Susan Walker Arts Blog

DANCING EXPLOSIVELY INTO THE LIGHT

Feb. 22, 2019

From ghoulies and ghosties 
And long-leggedy beasties
And things that go bump in the night,
Good Lord, deliver us!

Such sentiments – and a whole lot more – have inspired the spectacular and often profound multimedia production that is who we are in the dark. The Peggy Baker Dance project that premiered last night at Canadian Stage’s Bluma Appel Theatre grew out of a short 2015 work, fractured black, that marked the first collaboration between Baker and dynamic violinist Sarah Neufeld, a member of Arcade Fire and the Montreal ensemble Bell Orchestre.

Baker’s best performances have centred on a live interaction between solo musician and dancer or dancers. For who we are in the dark, Baker pairs Neufeld with Arcade Fire master drummer Jeremy Gara, on a riser upstage. The show builds like the progress of a chemical reaction as eight dancers move through a space of electric possibility. Gara’s drumming is synched to Jeremy Mimnagh’s surging black and white projections on the stage-high back scrim, while Marc Parent’s incisive strobes, like criss-crossed bars of neon light, animate a stage bathed in mood-altering ultraviolet, turquoise and nightshade colours.

Kate Holden, the premiere interpreter of Baker’s choreographic vision, leads us into the fray, as Sarah Fregeau, Mairi Greig, Nicole Rose Bond, Benjamin Kamino, Sahara Morimoto, David Norsworthy and Jarrett Siddall form a well rehearsed and coordinated ensemble.

Who are we in the dark? We’re scared, we’re secretive, combative, sexual, intimate – we’re in touch with our id. All is expressed in Baker’s muscular, enclosing and repelling movements and Fides Krucker’s vocalography: the dancers’ growls of satisfaction or apprehension, howls of pain, murmurs of animal pleasure or mewls of a creature looking for its mother, as they move in ensemble like a mob driven by the collective unconscious.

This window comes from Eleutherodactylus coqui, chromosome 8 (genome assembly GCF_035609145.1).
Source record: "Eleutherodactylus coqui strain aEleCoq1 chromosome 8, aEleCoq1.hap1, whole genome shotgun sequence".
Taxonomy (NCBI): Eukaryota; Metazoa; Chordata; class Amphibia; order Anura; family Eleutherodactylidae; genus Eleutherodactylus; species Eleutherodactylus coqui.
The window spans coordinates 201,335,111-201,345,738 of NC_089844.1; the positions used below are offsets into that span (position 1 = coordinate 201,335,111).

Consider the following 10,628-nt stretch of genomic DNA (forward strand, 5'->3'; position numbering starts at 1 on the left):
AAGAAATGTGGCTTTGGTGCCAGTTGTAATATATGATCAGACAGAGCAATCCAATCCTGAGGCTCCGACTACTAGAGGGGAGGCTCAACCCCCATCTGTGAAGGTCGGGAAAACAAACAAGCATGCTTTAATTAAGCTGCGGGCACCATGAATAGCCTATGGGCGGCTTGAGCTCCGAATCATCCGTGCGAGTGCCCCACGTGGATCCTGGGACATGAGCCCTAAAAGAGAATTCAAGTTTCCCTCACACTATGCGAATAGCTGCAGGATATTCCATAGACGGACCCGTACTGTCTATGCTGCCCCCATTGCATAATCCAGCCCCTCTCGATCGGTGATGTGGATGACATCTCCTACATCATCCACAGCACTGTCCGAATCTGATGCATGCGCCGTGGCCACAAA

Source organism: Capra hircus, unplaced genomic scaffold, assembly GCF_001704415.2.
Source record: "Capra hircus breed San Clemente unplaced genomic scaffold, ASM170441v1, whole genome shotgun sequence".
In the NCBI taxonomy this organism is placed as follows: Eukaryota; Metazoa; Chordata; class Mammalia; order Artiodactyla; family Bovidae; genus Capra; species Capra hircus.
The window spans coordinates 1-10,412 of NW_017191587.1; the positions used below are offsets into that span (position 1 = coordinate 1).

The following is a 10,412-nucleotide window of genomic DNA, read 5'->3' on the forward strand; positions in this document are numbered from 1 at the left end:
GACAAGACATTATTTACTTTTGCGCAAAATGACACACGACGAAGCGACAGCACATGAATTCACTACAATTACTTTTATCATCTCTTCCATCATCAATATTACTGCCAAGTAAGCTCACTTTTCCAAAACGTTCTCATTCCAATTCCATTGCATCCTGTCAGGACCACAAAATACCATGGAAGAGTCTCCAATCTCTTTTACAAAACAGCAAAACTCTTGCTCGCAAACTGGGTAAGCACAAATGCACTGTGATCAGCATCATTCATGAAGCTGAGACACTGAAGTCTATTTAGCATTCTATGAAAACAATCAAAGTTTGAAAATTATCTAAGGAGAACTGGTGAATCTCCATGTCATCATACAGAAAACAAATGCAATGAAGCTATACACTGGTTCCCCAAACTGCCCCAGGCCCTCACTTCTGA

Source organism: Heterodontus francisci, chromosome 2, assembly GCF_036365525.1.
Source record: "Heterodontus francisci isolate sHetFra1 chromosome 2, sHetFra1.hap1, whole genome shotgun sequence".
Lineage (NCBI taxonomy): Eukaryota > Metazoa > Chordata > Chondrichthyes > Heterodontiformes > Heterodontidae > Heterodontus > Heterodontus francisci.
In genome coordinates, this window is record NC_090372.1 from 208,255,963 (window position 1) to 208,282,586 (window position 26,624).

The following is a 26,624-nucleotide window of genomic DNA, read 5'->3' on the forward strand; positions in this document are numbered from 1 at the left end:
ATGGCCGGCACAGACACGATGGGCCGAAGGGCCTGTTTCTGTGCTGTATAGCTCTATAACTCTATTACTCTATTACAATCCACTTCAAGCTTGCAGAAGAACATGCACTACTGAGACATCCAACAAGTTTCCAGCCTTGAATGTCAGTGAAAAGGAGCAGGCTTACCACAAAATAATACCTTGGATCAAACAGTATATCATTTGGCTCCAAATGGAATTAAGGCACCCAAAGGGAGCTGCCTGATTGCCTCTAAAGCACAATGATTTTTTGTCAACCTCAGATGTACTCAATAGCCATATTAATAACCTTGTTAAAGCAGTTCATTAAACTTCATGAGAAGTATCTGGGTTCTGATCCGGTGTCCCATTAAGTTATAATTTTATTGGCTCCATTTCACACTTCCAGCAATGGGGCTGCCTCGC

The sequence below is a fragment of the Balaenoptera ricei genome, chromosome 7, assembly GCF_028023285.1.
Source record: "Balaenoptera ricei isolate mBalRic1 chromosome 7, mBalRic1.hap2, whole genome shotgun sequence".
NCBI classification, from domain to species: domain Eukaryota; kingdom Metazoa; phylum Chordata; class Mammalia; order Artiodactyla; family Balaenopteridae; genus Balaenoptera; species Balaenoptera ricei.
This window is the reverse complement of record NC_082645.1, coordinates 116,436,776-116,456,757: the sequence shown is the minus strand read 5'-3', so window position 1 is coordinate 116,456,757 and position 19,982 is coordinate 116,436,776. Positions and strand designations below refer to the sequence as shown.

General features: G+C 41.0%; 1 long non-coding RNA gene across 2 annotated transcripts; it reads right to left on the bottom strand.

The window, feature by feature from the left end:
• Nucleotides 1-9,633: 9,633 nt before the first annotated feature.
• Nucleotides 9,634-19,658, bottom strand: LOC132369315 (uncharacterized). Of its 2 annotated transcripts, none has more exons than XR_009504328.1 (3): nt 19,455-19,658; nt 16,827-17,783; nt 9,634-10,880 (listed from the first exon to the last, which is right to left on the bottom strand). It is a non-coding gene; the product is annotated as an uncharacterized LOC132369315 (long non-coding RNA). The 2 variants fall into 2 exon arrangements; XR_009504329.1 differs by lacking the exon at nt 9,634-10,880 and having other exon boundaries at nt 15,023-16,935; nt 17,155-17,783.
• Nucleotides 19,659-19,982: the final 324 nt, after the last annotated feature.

The huge, furiously painted canvas hangings of the recently deceased Montreal artist John Heward add another layer to who we are in the dark. One hangs on the wall above the musicians and never moves. Others, displaying Gestalt images such a circle or a crude house or mountain, drop down into the performance space, where the dancers tear them and move through them as if they constituted another form of music.

A chilling, electric hum rises and falls through the piece as Gara’s primal, syncopated drum rhythms and Neufeld’s scissoring violin bow, alternately frantic and soothing, drive the dancers. Four same-sex and male-female couples express their love in dance. In one still moment, Neufeld does a vigorous violin solo in a spotlit cone, in conversation with a line of dancers, Holden in the forefront, leaning in to the music with beautiful Baker sweeping arms and elongated torso and legs. As the music, lightshow and projections rise to a crescendo, the scrim turns into a rainbow-coloured swirl of paint, a backdrop for Sarah Fregeau, who enters in a pearl grey costume, as if she’s found enlightenment.

These are dark times and great art can lead us toward the light at the end of the tunnel. who we are in the dark was made possible with cash from the National Arts Centre’s Creation Fund and the dare-to-dream determination of CanStage executive producer Sherrie Johnson. Baker and her collaborators have mounted a show that reveals just how big they can go given the right budget.

 

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